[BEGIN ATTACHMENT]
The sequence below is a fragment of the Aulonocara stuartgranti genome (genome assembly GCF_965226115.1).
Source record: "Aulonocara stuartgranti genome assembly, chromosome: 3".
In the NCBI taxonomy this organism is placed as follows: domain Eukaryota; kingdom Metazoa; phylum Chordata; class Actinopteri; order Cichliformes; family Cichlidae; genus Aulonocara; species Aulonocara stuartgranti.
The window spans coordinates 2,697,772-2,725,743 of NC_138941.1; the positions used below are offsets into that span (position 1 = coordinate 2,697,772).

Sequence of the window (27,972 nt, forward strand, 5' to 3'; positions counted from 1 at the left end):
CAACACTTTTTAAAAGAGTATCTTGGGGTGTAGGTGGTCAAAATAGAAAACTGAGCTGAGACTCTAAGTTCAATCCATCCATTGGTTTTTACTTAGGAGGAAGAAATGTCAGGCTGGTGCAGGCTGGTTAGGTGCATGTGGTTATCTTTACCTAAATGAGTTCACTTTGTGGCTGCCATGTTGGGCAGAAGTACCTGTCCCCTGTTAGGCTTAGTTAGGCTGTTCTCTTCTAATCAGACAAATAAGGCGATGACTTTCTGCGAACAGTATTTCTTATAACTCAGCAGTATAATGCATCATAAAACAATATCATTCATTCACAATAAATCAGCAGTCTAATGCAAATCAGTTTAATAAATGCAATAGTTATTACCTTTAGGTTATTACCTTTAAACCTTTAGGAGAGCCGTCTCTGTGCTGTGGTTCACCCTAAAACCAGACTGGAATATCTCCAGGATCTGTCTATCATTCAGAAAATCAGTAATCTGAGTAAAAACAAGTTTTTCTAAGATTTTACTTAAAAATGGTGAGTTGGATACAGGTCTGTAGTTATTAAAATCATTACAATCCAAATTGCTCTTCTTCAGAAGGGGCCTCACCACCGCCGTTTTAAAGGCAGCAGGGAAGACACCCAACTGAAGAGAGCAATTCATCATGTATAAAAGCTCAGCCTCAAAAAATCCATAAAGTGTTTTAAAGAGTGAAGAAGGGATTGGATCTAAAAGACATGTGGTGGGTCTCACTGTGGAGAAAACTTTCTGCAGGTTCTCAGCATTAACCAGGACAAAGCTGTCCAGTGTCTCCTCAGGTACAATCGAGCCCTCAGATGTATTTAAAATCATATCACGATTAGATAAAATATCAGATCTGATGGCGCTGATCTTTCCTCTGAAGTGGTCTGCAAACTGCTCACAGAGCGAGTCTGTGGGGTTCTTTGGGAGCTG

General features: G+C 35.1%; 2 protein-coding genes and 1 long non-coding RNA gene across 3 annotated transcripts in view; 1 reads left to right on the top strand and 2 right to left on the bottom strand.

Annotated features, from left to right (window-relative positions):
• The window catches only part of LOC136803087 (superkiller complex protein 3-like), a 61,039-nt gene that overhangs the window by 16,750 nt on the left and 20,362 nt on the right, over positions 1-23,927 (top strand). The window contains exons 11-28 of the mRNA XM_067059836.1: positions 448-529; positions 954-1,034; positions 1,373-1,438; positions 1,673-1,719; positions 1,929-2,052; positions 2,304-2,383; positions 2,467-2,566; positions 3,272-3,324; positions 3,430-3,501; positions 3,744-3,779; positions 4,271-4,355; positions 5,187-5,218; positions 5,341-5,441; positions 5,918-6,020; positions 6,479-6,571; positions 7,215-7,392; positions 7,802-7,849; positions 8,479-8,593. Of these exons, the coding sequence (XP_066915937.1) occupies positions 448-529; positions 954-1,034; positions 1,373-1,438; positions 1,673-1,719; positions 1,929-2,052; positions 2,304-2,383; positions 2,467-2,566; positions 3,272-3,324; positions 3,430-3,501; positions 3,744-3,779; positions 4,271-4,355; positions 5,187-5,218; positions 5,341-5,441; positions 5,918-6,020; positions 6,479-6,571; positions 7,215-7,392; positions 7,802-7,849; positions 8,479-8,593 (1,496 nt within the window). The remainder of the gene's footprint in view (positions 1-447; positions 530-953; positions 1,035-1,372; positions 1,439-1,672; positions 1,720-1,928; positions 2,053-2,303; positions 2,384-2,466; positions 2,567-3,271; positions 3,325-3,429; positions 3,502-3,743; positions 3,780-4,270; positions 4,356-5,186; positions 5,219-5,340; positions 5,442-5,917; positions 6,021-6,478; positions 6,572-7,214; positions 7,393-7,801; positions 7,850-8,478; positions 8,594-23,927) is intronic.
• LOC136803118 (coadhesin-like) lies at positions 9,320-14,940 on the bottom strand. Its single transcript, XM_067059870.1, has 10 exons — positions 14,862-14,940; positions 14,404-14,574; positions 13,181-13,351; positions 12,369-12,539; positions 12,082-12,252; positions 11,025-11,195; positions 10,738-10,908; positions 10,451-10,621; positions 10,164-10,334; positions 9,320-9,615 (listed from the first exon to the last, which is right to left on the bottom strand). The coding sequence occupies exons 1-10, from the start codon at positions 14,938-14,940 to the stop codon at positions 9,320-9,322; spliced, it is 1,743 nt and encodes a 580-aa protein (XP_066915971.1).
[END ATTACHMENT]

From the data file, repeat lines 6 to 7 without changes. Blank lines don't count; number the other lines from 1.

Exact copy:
CAACACTTTTTAAAAGAGTATCTTGGGGTGTAGGTGGTCAAAATAGAAAACTGAGCTGAGACTCTAAGTTCAATCCATCCATTGGTTTTTACTTAGGAGGAAGAAATGTCAGGCTGGTGCAGGCTGGTTAGGTGCATGTGGTTATCTTTACCTAAATGAGTTCACTTTGTGGCTGCCATGTTGGGCAGAAGTACCTGTCCCCTGTTAGGCTTAGTTAGGCTGTTCTCTTCTAATCAGACAAATAAGGCGATGACTTTCTGCGAACAGTATTTCTTATAACTCAGCAGTATAATGCATCATAAAACAATATCATTCATTCACAATAAATCAGCAGTCTAATGCAAATCAGTTTAATAAATGCAATAGTTATTACCTTTAGGTTATTACCTTTAAACCTTTAGGAGAGCCGTCTCTGTGCTGTGGTTCACCCTAAAACCAGACTGGAATATCTCCAGGATCTGTCTATCATTCAGAAAATCAGTAATCTGAGTAAAAACAAGTTTTTCTAAGATTTTACTTAAAAATGGTGAGTTGGATACAGGTCTGTAGTTATTAAAATCATTACAATCCAAATTGCTCTTCTTCAGAAGGGGCCTCACCACCGCCGTTTTAAAGGCAGCAGGGAAGACACCCAACTGAAGAGAGCAATTCATCATGTATAAAAGCTCAGCCTCAAAAAATCCATAAAGTGTTTTAAAGAGTGAAGAAGGGATTGGATCTAAAAGACATGTGGTGGGTCTCACTGTGGAGAAAACTTTCTGCAGGTTCTCAGCATTAACCAGGACAAAGCTGTCCAGTGTCTCCTCAGGTACAATCGAGCCCTCAGATGTATTTAAAATCATATCACGATTAGATAAAATATCAGATCTGATGGCGCTGATCTTTCCTCTGAAGTGGTCTGCAAACTGCTCACAGAGCGAGTCTGTGGGGTTCTTTGGGAGCTG

General features: G+C 35.1%; 2 protein-coding genes and 1 long non-coding RNA gene across 3 annotated transcripts in view; 1 reads left to right on the top strand and 2 right to left on the bottom strand.